The Cabinet official who will lead the writing of the Implementing Rules and Regulations of the Expanded Persons with Disability Benefits Law said such will be “speedily crafted,” a promise which has elated the measure’s principal author in the Senate. The House version of the PWD bill was authored by Leyte Rep. Ferdinand Martin Romualdez.
Senator Ralph Recto said that Social Welfare and Development Secretary Dinky Soliman promised the immediate crafting of the IRR of the law to ensure that PWDs will enjoy their latest privileges.
“I am glad that Secretary Dinky has made that promise. I am looking forward to the express delivery of the IRR,” Recto said citing a statement e-mailed to him by the DWSD official.
Recto explained that the IRR is “the crucial missing link because in this land, the reality is that laws can only be implemented after the rules have been promulgated.”
The newly signed Republic Act 10754, the “Act Expanding the Benefits and Privileges of Persons with Disability,” tasks the DSWD, in consultation with the Department of Health, Department of Finance and the National Council on Disability Affairs to formulate the law’s IRR.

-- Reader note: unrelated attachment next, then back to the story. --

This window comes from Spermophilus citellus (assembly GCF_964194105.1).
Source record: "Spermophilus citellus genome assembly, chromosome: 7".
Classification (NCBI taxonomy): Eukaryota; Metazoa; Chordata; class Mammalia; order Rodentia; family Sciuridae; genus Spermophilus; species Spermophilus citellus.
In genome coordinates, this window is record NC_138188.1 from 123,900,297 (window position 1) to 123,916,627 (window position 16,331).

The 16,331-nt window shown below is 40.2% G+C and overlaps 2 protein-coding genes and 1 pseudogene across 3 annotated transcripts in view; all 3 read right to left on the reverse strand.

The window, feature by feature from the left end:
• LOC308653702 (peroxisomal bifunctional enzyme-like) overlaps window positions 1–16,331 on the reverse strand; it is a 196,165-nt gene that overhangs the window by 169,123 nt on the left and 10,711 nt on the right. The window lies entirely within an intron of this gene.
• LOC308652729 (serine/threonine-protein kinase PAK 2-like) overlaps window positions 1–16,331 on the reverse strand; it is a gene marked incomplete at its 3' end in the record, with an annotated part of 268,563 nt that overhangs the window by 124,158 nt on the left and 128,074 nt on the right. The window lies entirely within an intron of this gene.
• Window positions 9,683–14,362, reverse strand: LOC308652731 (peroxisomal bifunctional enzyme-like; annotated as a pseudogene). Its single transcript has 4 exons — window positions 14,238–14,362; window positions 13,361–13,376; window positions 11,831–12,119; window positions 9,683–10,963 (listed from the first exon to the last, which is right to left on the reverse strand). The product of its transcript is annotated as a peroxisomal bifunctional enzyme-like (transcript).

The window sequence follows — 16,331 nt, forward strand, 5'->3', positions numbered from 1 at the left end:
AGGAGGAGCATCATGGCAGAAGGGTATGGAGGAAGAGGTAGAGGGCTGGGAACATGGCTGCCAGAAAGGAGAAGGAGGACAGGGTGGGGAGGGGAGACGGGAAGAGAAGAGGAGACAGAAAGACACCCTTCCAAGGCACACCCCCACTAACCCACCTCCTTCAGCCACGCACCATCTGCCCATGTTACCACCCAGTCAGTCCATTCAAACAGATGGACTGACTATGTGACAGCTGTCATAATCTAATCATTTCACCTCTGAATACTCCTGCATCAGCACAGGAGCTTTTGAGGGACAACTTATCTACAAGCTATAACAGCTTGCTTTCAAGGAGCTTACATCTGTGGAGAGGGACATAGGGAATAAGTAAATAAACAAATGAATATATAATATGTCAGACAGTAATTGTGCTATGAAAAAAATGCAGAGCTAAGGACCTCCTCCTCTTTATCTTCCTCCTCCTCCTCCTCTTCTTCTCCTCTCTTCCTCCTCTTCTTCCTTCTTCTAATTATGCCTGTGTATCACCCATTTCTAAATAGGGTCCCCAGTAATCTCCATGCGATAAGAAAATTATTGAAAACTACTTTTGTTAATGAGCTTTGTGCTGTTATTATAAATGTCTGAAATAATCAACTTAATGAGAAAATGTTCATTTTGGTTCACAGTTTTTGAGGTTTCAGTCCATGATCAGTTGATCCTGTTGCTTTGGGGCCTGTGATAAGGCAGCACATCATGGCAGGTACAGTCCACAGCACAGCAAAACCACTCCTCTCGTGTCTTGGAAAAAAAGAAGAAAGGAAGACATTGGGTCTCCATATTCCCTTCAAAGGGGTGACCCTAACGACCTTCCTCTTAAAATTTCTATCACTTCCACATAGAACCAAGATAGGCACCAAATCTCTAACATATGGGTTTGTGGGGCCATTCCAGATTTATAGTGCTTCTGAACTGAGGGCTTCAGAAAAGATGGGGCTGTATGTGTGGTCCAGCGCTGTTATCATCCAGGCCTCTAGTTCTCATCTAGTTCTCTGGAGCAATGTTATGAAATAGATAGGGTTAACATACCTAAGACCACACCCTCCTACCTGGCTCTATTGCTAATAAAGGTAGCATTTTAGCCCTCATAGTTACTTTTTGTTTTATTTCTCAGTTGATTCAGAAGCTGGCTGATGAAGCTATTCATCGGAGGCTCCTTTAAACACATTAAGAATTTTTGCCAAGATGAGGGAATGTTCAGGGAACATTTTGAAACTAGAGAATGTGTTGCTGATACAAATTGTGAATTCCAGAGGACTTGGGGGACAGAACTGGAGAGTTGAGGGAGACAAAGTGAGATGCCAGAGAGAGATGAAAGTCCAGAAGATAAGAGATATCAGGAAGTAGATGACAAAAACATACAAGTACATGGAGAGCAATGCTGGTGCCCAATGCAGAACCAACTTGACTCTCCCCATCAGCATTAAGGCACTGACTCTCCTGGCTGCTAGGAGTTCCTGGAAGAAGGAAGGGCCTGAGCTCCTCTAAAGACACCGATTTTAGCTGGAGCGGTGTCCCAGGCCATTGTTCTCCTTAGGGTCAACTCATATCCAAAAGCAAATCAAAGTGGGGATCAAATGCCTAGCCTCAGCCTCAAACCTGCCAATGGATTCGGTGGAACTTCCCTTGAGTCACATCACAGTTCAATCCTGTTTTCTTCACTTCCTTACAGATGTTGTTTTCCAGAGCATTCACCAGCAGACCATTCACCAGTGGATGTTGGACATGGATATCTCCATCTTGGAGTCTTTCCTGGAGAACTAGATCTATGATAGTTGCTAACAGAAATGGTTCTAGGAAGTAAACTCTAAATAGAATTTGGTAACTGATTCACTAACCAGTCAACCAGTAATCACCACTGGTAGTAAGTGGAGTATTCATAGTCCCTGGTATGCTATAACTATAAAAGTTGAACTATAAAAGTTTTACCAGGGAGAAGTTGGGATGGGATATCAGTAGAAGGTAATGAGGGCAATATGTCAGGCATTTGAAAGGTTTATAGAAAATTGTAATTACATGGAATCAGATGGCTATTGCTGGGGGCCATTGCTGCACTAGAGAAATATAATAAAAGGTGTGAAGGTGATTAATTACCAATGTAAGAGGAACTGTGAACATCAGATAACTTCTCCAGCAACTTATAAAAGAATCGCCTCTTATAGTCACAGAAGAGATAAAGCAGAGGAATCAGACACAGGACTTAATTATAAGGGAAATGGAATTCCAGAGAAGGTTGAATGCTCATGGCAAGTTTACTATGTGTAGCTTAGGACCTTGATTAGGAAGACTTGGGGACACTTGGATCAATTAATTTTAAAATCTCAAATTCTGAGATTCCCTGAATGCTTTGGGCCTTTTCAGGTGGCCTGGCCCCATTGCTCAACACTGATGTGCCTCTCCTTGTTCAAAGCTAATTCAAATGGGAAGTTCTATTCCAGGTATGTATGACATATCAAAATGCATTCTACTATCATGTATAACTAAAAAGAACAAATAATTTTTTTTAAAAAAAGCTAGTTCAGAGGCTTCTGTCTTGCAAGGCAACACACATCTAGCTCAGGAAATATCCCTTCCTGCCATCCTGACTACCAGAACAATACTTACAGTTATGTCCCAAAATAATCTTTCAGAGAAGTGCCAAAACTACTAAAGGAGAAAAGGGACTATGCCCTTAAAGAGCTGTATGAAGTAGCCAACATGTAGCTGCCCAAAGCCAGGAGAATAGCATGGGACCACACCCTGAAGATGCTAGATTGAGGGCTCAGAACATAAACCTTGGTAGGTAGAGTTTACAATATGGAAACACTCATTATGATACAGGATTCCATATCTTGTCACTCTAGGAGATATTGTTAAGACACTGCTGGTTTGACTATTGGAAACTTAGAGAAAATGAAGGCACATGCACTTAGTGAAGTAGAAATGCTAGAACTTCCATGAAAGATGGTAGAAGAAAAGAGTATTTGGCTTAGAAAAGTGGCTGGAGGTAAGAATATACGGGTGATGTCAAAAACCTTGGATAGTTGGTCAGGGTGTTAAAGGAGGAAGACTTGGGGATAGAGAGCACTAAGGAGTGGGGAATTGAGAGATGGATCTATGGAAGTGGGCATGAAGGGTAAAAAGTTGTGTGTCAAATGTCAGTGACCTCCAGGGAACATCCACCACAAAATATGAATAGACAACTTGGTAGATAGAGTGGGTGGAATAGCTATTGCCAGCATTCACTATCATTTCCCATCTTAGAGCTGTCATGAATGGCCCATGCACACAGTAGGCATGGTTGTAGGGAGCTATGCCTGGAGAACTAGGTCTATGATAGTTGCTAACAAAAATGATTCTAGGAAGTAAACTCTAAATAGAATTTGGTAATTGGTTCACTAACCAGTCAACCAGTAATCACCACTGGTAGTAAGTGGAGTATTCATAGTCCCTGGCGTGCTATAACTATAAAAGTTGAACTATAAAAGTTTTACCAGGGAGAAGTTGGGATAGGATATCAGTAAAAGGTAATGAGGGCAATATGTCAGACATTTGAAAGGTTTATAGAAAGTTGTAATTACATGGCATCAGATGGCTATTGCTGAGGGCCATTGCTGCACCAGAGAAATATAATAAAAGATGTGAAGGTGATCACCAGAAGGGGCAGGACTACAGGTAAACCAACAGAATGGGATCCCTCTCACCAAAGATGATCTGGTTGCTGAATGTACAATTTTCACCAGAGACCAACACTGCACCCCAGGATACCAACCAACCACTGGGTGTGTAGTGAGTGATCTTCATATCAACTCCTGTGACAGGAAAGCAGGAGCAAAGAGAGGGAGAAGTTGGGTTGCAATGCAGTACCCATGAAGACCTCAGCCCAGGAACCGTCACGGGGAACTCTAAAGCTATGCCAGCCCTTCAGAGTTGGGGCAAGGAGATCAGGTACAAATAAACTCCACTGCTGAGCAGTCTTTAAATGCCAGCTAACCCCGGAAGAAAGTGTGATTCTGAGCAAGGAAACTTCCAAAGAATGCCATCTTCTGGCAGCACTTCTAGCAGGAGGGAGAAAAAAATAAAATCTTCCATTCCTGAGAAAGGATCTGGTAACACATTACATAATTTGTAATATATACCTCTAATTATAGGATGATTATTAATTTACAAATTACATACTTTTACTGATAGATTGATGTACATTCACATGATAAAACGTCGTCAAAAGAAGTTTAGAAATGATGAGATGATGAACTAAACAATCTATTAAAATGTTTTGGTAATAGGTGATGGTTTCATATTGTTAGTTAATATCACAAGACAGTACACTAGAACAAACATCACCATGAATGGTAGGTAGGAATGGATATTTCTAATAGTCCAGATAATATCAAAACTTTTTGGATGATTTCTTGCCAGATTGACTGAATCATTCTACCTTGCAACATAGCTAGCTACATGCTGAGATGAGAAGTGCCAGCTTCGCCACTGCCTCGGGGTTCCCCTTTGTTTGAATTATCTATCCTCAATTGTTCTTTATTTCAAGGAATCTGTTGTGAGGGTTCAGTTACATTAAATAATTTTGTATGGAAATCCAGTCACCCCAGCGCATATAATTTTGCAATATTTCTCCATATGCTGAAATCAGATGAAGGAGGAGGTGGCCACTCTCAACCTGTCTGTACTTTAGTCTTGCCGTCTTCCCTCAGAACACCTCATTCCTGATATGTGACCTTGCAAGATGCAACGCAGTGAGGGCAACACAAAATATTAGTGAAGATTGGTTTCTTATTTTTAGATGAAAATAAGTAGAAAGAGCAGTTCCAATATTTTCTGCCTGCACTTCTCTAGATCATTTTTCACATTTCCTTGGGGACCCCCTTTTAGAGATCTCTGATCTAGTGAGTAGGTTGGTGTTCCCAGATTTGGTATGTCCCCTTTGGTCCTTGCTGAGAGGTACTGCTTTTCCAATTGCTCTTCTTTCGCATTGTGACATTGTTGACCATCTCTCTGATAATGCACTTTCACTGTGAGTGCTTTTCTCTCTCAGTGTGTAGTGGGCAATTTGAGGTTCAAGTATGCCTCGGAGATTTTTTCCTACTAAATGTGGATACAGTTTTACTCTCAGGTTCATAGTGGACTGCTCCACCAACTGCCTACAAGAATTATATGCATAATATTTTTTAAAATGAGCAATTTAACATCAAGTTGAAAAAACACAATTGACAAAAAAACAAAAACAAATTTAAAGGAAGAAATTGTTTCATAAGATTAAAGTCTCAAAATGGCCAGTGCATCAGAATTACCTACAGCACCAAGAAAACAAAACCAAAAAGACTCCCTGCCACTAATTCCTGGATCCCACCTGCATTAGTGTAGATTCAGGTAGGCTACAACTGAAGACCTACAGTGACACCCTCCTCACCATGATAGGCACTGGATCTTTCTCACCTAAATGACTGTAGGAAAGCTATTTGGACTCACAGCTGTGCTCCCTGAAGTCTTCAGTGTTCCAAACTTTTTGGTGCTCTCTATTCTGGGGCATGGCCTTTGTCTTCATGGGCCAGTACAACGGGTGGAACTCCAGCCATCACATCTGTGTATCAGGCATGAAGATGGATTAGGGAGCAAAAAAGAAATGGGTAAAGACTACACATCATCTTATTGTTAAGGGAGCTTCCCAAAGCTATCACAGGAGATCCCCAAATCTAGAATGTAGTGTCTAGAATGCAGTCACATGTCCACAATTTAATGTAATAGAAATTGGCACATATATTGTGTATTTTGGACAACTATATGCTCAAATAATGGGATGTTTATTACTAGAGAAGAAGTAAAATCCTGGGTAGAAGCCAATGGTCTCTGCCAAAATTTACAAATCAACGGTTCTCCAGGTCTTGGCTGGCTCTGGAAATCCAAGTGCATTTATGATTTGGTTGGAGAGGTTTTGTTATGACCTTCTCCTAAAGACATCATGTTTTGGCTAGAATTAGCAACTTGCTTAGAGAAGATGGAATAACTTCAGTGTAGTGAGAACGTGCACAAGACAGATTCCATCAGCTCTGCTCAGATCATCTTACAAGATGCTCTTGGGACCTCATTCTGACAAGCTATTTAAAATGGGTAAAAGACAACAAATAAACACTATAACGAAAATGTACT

Recto also welcomed Soliman’s assurance that “persons with psychological disabilities” and their caregivers will enjoy the benefits of the law.
“Aside from the physiological disabilities, there are also psychological disabilities which should be taken into consideration in the IRR,” Soliman said.
Recto said the inclusion of those with psychological disabilities as beneficiaries “was in concurrence with the spirit of the law as envisioned by the authors.”
Citing government data, Recto said mental illness is the third most common form of disability next to visual and hearing impairments.
One in 14 PWDs, or 133,407 out of the 1.88 million reported in the 2015 national census, suffers from mental disability.
All of them will now be granted sales and tax discounts of up to 32 percent on selected goods and services.
RA 10754 also grants a P25,000 personal income tax deduction to those who care for them, Recto said.
A child, parent, sibling, or a relative of up to the fourth degree of consanguinity or affinity who is caring for or living with a PWD, who in turn is chiefly dependent on the relative and incapable of self-support, can claim additional tax exemption, Recto said.
The tax deduction of P25,000 annually for so-called “PWD caregivers” is the same as what is currently claimed by a parent of a child not over the age of 21.
The law amends the National Internal Revenue Code of 1997 and allows individual taxpayers caring for PWDs to treat them as dependents in deducting income tax due.
“This is certainly not enough but this is significant because it breaks the longstanding embargo that caring for a PWD cannot be claimed as a tax deduction,” Recto said.
Recto again thanked congressmen Romualdez, Miro Quimbo and Speaker Sonny Belmonte for spearheading the passage of the PWD law in the House and Senators Sonny Angara, Nancy Binay and Bam Aquino for shepherding its approval in the Senate.